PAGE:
Skip to main content

View Diary: Why the Achievement Gap Matters and Will Remain (147 comments)

Comment Preferences

    •  Unfortunately your analysis is simplistic (1+ / 0-)
      Recommended by:
      Linda Wood

      You claim

      First, and this is the most important aspect of the topic, the achievement gap is primarily a reflection of the equity gap that exists in the lives of children, and only secondarily a reflection of school quality and practices.

      Your diary totally lacks evidence for this claim.  That is probably because most of the evidence suggests this is incorrect.

      For example,  see this data from Milwaukee Public Schools:

      Start with Table 14.  (Does anyone know how I can put a table into a comment?)

      Whites getting free lunches do better than African Americans who requested but were denied free lunches and almost as well as African Americans who did not requres free lunches.

      In general, the gap between races within similar income groups is about as large as the gap within races between the top and bottom income groups.  This means that other racial factors are as big an issue as income.

      In actual fact, this probably understates matters.  

      If you assume that a big portion of the difference between AA and white performance is due to social / cultural familial factors and that school performance correlates with economic success then you would expect many of the high income AAs to be those who do not share some of the social / cultural familial factors that reduce school performance of their poorer peers.

      If you just somehow raised the incomes of poorer families you would not change the other factors and the gap between same income AA and Whites would most likely increase.

      What are those other factors?

      Well, obviously, no one knows.  

      Some candidates:

      1. Parental commitment to education

      2. Parental involvement in education

      3. Peer pressure to do well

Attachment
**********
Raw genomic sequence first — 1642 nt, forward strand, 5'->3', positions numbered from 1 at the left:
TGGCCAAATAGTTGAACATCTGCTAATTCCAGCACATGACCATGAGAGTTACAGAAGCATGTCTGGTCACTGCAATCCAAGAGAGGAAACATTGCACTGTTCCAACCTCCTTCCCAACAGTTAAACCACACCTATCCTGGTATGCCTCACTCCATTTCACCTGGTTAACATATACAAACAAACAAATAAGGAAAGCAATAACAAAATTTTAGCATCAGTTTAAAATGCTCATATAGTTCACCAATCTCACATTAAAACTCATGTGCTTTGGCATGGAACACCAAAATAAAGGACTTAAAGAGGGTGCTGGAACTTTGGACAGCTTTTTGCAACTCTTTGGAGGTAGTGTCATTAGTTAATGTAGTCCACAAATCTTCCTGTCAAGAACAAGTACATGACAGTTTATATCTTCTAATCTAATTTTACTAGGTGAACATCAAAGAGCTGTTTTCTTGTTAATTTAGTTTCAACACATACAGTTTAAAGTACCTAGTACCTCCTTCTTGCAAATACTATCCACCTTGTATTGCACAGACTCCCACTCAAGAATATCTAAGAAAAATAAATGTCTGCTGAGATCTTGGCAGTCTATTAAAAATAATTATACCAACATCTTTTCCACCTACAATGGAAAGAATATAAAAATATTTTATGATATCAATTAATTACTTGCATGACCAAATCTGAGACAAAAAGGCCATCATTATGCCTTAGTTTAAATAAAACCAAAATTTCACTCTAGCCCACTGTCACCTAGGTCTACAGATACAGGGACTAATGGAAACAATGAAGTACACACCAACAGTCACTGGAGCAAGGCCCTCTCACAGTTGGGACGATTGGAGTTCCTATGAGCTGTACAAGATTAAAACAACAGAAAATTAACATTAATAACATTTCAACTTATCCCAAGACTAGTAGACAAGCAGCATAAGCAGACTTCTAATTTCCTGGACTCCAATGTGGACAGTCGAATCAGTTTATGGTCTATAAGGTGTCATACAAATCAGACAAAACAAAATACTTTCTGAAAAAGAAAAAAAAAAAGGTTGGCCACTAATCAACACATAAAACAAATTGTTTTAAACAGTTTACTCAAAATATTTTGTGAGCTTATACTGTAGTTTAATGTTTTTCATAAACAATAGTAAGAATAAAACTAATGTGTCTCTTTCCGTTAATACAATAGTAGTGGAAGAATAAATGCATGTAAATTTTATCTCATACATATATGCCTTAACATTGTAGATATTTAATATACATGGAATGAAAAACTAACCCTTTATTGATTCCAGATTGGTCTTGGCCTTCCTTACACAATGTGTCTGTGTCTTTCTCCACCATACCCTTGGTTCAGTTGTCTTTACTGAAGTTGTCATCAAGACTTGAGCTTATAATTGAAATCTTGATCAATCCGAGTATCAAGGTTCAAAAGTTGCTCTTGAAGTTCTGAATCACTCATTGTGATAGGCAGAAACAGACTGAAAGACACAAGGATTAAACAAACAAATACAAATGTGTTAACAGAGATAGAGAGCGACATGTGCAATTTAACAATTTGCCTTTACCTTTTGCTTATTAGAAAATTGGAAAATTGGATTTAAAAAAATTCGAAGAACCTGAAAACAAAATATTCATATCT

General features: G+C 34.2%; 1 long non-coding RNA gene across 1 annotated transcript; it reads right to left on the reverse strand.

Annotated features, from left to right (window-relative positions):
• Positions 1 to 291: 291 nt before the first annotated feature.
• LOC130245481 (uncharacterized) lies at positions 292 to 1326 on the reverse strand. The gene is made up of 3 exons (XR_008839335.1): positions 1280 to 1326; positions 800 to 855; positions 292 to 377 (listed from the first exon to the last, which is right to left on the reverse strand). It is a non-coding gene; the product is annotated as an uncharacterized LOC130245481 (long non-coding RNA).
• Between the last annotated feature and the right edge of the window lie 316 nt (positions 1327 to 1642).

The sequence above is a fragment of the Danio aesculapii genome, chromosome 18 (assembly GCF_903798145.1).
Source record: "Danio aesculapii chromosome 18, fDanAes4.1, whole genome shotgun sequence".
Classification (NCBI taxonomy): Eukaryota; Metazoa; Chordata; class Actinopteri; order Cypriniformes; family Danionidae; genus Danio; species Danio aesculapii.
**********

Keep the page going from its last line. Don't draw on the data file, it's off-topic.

4. Peer pressure to do BADLY (there is substantial research among many populations on peer pressure to do various kinds of work badly to avoid making one's peers look bad in comparison)

      5. Performance anxiety by AAs who feel that if they do badly they validate racism... and who therefor do badly in a self fulfilling prophecy

      6. Multi-generational epi-genetic factors (ancestral environment can have an impact on expression of descendents' genotypes - Lamarck lives!)

      7. Desire to avoid "acting white"

      8. Teachers' racially biased expectations

      9. Standardized tests being somehow inappropriate for African Americans (I don't see how this isn't a claim of some kind of genetic inferiority of AAs, but many supposed liberals make this claim)

      10. The particular standardized tests we use being culturally biased.  (But how can that be for straight arithmetic tests?)

      11. And, of course, genetic inferiority (see The Bell Curve)

      Given all this (and the obvious fact that we are not going to equalize incomes in the US) it makes sense to pay a lot more attention to these other factors and see which ones can be ameliorated or eliminated.

      •  I recommend your comment (0+ / 0-)

        because you challenge the basic premise of the diarist and because you gave the link to the very strong report in Milwaukee. Thank you for that information.

        But I hope you have read the Milwaukee report because it answers a lot of your questions.

      •  The comment you reject is solidly supported (1+ / 0-)
        Recommended by:

        The proof:

        (1) Read this carefully:

        But note there first point: "It can be said:
        Research has shown that the variation in student achievement is predominantly a product of individual and family background characteristics. Of the school factors that have been isolated for study, teachers are probably the most important determinants of how students will perform on standardized tests."

        (2) 6 out-of-school factors primary influence:

        (3) 86% of student outcomes related to out-of-school factors:

        (4) Teachers account for about 13-17% of student outcomes only: Hanushek, E. (2010, December). The economic value of higher teacher quality. Working paper 56. Washington, DC: Calder, The Urban Institute.

Subscribe or Donate to support Daily Kos.

Click here for the mobile view of the site